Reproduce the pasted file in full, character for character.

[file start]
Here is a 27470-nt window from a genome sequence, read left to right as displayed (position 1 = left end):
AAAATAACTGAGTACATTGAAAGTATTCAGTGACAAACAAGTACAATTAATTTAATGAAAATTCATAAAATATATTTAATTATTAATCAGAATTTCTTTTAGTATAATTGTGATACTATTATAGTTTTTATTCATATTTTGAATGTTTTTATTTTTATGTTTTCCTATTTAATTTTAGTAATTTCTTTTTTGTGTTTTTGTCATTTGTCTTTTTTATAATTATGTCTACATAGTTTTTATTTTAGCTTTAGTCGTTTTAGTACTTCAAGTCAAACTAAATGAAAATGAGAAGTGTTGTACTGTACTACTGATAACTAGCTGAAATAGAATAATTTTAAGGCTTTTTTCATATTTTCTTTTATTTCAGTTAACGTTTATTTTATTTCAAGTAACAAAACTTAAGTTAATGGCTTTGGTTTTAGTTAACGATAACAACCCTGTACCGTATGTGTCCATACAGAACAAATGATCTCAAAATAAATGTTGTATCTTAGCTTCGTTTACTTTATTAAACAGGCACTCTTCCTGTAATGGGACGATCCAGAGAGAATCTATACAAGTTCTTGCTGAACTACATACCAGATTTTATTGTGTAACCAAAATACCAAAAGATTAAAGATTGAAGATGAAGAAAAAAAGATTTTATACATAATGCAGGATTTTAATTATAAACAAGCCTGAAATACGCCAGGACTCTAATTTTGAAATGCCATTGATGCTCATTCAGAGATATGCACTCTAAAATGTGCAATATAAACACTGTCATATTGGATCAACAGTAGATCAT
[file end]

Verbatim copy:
Here is a 27470-nt window from a genome sequence, read left to right as displayed (position 1 = left end):
AAAATAACTGAGTACATTGAAAGTATTCAGTGACAAACAAGTACAATTAATTTAATGAAAATTCATAAAATATATTTAATTATTAATCAGAATTTCTTTTAGTATAATTGTGATACTATTATAGTTTTTATTCATATTTTGAATGTTTTTATTTTTATGTTTTCCTATTTAATTTTAGTAATTTCTTTTTTGTGTTTTTGTCATTTGTCTTTTTTATAATTATGTCTACATAGTTTTTATTTTAGCTTTAGTCGTTTTAGTACTTCAAGTCAAACTAAATGAAAATGAGAAGTGTTGTACTGTACTACTGATAACTAGCTGAAATAGAATAATTTTAAGGCTTTTTTCATATTTTCTTTTATTTCAGTTAACGTTTATTTTATTTCAAGTAACAAAACTTAAGTTAATGGCTTTGGTTTTAGTTAACGATAACAACCCTGTACCGTATGTGTCCATACAGAACAAATGATCTCAAAATAAATGTTGTATCTTAGCTTCGTTTACTTTATTAAACAGGCACTCTTCCTGTAATGGGACGATCCAGAGAGAATCTATACAAGTTCTTGCTGAACTACATACCAGATTTTATTGTGTAACCAAAATACCAAAAGATTAAAGATTGAAGATGAAGAAAAAAAGATTTTATACATAATGCAGGATTTTAATTATAAACAAGCCTGAAATACGCCAGGACTCTAATTTTGAAATGCCATTGATGCTCATTCAGAGATATGCACTCTAAAATGTGCAATATAAACACTGTCATATTGGATCAACAGTAGATCAT